Cisco VPNaaS with in-band Cisco CSR router

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Enhance the Cisco IPSec site-to-site VPNaaS solution, by integrating it with a Cisco Cloud Services Router (CSR) running as a Neutron router.

Problem description

In the current Proof of Concept Cisco VPNaaS, a Cisco CSR VM runs out-of-band from OpenStack, and parallel to a reference Neutron router. The Cisco CSR is started manually, and independently of OpenStack. the router is statically provisioned and information on the Cisco CSR is stored in an .ini file for use by the Cisco VPNaaS driver.

When a VPN IPSec site-to-site connection is established, the VPNaaS drivers use the .ini information to communicate with the Cisco CSR and configure the VPN IPSec site-to-site connection. A packet redirect is configured on the Neutron router, to send all packets for the remote end, to the Cisco CSR.

The issues with this are: * Cisco CSR is manually started and provisioned for use. * Static configuration of all Cisco CSRs is established before Neutron startup. * We are effectively using two routers to provide VPNaaS capability.

Proposed change

A separate blueprint, cisco-routing-service-vm [2], will be providing a Cisco CSR VM as a Neutron router, dynamically creating and provisioning the Cisco CSR when a router specifying this type is created.

This blueprint proposes to update the Cisco VPNaaS driver to work with this “in-band” Cisco CSR. The VPNaaS driver will obtain information (user, password, mgmt IP, etc.) on the Cisco CSR dynamically, instead of statically from a config file, as done currently, so that VPN IPSec connections can then be provisioned.

Combined, these two blueprints will allow automatic creation and provisioning of Cisco CSRs, dynamic provisioning of VPNaaS connections, and eliminate the need for a second router and packet redirection.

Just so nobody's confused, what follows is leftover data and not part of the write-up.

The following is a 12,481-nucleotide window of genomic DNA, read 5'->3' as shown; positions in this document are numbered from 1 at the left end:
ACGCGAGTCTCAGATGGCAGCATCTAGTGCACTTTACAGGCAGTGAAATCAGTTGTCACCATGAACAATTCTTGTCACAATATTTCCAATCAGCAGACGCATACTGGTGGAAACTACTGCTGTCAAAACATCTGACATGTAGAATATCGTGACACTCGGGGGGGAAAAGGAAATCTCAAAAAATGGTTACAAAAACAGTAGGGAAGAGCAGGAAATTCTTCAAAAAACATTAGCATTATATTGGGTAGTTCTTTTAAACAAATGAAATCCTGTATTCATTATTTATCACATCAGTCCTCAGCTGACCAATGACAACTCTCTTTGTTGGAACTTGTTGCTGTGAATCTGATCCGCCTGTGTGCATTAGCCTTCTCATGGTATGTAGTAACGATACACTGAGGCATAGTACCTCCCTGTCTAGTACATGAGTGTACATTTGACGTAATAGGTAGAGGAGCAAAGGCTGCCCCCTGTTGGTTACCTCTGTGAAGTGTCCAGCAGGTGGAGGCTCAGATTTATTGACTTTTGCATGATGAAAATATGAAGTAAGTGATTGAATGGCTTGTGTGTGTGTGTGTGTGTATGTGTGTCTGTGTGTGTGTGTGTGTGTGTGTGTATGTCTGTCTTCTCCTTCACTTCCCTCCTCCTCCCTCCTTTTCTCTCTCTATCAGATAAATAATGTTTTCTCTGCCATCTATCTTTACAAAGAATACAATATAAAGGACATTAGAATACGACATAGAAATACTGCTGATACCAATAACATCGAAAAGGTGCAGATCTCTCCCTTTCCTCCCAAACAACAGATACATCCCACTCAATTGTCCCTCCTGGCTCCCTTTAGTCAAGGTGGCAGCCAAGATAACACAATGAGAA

Specifically, in the context of VPNaaS, the user can create a CSR1kV VM based Neutron router, and then create a VPN service with IPsec site-to-site connections, which will use that router.

To mitigate the risk of the dependency on the Cisco Routing Service VM blueprint [2], the VPN implementation can be phased. In the first phase, the code would attempt to obtain information on the CSR from the L3 plugin, but if not available, could read the config from an INI file (as done currently in the device driver).

The user could setup a CSR out-of-band manually (as done today), udpate the INI file, and then proceed to create the VPN service and connections. When the cisco-routing-service-vm [2] is upstreamed, the VPN code that does the fallback INI file reading could be removed.


With the current out-of-band Cisco CSR, the VPNaaS driver could re-read the .ini file whenever it changes to obtain updated router information. That allows dynamically creating VPNaaS connections, but still requires manual start-up and provisioning of the CSR (and use of dual routers).

Data model impact


REST API impact


Security impact


Notifications impact


Other end user impact

Eliminates the need for operator to manually start and provision the Cisco CSR and create the .ini file.

Performance Impact

No effect to the VPNaaS performance.

Other deployer impact

Deployment becomes much easier.

Developer impact




Primary assignee:


Work Items

  • Removal of device driver code that reads the .ini file with Cisco CSR info.

  • Modification of service driver to obtain Cisco CSR info and pass to device driver.

  • Modification of the device driver to use the passed information, instead of .ini file info.

  • Update unit tests to reflect changes made.


Requires the cisco-routing-service-vm blueprint implementation, which provides the Cisco CSR as a Neutron router and manages the life-cycle of the router.


Unit tests will be updated accordingly. The cisco-routing-service-vm BP will have Tempest tests. Currently, there are no Tempest fucntional tests for VPNaaS, but as they become available, third-party tests will be created for the Cisco CSR implementation.

Documentation Impact